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Painswick Rococo Garden

Painswick Rococo Garden has a grand show of snowdrops.

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Though, having knelt on the path to take the next late-afternoon shot, I missed noticing the photographer who had gone off the path to take his own shots.

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The garden is full of strange features, ancient and modern.

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The Upsetting Truth…Part Two!

Myfanwy Fox:

Read this (and Part 1). Food for thought.

Originally posted on kathleen kerridge:

Everything I do seems to have a sequel.  It’s funny how life can be like that.  I really felt that some points needed to be addressed, however.  There are a lot of misconceptions surrounding the Unseen Poor.  Let’s kick back with a cuppa and have a chat about a few of them, shall we?  Make yourself comfortable and come sit with me.  Keep your coat on, it’s not cold enough for heating, but you’re probably going to feel the chill in my house if you’re not used to it.  My family and I are used to it.  Our old house never had heating for three years, thanks to an indifferent and incompetent landlord.  While being evicted when he sold the house was distressing and has left me terrified it will happen again, this house is better.  Even with penetrating damp, crumbling walls and mould.  We had white fluffy mould and…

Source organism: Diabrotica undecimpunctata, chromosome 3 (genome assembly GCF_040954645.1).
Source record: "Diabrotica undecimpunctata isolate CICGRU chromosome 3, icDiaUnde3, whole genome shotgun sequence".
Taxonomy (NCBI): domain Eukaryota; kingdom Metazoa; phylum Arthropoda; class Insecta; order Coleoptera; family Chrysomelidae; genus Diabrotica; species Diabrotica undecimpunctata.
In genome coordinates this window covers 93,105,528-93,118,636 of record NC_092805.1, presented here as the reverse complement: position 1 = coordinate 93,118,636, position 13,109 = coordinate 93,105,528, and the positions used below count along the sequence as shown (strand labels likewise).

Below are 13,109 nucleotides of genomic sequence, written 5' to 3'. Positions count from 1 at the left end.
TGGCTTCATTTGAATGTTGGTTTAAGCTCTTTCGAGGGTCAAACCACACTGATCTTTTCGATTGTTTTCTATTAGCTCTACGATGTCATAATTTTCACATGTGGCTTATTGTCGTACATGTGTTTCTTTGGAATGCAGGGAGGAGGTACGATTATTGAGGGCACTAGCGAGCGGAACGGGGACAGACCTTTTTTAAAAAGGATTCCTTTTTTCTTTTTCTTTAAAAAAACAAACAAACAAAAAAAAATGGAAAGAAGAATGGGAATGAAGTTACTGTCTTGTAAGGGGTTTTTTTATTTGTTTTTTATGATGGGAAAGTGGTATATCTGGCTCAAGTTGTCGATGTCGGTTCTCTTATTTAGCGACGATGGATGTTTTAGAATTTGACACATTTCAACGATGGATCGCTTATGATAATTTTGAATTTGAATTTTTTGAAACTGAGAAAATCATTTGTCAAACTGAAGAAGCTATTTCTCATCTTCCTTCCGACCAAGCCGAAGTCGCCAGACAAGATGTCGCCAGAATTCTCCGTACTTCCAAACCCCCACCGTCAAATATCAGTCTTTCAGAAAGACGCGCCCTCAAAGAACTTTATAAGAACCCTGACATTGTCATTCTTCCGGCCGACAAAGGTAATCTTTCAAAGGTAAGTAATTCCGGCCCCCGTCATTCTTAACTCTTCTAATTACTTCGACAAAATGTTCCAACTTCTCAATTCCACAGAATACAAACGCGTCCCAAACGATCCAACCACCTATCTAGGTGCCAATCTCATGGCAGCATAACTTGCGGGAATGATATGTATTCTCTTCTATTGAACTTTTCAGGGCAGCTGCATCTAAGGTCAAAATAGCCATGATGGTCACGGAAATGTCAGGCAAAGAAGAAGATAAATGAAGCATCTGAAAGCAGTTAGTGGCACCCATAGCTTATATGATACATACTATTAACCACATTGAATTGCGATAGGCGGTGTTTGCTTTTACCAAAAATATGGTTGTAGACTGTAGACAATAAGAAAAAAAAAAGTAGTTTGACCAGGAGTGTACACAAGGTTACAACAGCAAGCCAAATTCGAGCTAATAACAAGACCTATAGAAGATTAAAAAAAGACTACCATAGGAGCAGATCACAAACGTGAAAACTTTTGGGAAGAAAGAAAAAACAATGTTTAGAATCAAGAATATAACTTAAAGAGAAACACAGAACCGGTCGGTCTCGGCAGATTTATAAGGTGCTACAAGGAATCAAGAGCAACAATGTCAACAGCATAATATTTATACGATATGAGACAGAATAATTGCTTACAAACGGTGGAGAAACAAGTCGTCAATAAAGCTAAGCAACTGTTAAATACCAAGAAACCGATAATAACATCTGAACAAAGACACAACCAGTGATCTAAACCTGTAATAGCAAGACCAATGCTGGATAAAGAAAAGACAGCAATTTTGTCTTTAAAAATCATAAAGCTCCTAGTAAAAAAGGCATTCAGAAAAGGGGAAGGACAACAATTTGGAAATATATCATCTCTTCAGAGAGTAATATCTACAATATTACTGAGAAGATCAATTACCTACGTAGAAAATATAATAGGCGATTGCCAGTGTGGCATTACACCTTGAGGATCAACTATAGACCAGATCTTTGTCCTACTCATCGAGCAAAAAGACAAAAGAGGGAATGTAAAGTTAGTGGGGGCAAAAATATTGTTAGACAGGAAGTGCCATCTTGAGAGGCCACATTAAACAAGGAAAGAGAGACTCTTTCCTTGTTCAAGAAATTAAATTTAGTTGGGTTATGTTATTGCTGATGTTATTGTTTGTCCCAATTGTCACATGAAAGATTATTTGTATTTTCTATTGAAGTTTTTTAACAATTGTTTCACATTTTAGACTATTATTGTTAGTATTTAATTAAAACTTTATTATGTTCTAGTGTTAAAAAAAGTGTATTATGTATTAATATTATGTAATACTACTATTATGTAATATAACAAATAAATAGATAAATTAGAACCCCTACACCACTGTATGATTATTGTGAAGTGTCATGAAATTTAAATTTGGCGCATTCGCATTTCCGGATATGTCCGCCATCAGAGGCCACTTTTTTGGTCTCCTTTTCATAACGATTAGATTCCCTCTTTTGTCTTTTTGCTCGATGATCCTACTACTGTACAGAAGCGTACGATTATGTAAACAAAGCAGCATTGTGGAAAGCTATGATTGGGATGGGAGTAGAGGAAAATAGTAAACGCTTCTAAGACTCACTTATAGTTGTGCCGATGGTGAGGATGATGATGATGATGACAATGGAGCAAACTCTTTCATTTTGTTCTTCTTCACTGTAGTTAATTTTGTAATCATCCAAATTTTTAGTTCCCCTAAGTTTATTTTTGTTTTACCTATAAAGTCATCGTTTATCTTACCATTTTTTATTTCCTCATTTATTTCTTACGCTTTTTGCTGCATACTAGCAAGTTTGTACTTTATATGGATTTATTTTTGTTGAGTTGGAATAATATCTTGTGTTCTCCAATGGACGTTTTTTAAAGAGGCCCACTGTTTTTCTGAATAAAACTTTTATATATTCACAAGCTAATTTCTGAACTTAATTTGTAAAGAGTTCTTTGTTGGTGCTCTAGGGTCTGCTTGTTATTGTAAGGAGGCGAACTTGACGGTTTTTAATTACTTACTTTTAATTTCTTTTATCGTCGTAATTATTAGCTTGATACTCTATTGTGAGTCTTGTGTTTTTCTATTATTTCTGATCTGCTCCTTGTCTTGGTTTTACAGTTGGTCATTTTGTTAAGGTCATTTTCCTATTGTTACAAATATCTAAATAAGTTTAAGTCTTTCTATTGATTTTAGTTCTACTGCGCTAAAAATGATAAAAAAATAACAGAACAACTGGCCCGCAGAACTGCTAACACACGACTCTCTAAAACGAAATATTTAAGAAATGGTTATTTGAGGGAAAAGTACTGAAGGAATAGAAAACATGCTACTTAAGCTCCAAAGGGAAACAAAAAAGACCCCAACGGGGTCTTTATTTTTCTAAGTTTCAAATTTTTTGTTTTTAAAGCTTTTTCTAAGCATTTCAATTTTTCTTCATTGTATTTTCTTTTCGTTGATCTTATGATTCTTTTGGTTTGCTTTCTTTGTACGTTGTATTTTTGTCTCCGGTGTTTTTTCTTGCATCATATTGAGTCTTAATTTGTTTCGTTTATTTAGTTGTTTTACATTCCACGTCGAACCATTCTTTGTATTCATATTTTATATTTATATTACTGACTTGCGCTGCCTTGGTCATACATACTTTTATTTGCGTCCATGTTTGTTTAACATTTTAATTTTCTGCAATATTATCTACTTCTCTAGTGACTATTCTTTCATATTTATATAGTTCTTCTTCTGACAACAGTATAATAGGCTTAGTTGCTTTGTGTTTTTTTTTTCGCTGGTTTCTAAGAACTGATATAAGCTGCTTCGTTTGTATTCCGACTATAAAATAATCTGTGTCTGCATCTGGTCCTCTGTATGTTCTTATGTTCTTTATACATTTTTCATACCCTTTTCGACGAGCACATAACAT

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Keeping abreast

I’m still thinking about freedom of speech / freedom of expression and the tangles we make.

I gather that Murdoch’s Sun “newspaper” has at long last bowed to pressure and its page three bare-breasted spread will cease. I can’t help wondering how many of the people who gleefully celebrate page 3’s demise were recently defending breast-feeding mums right to feed anywhere. And, last week, were they claiming “Je suis Charlie” on Twitter or on the streets of London? “If it offends you, don’t look at it!” was on repeat to Muslims upset by Charlie Hebdo’s front pages. Could we say the same of our national press? (Works for me; I’ve boycotted Murdoch’s media empire since the ‘80s.)

I know: context is everything. Breast feeding is natural, vital and life-affirming; page 3 is sexist and demeaning. But where are the lines crossed? And what has replaced the page 3 models? Less “sexy” model poses? Actual (god forbid) news? No. It seems that the paparazzi are in demand again, zooming in on celeb ladies for any inch of unfortunate flab. So it’s a wink to prudery and a raspberry to women – not least because it’s us women who are keen critics of our sisters, it seems.

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Free Speech

I caught flu three weeks ago. Not bad flu; not two-weeks-in-bed-with-a-temperature flu (it was just four days); not pneumonia-as-a-fun-extra flu (been there, done that). Just a mercifully brief bout of yuk.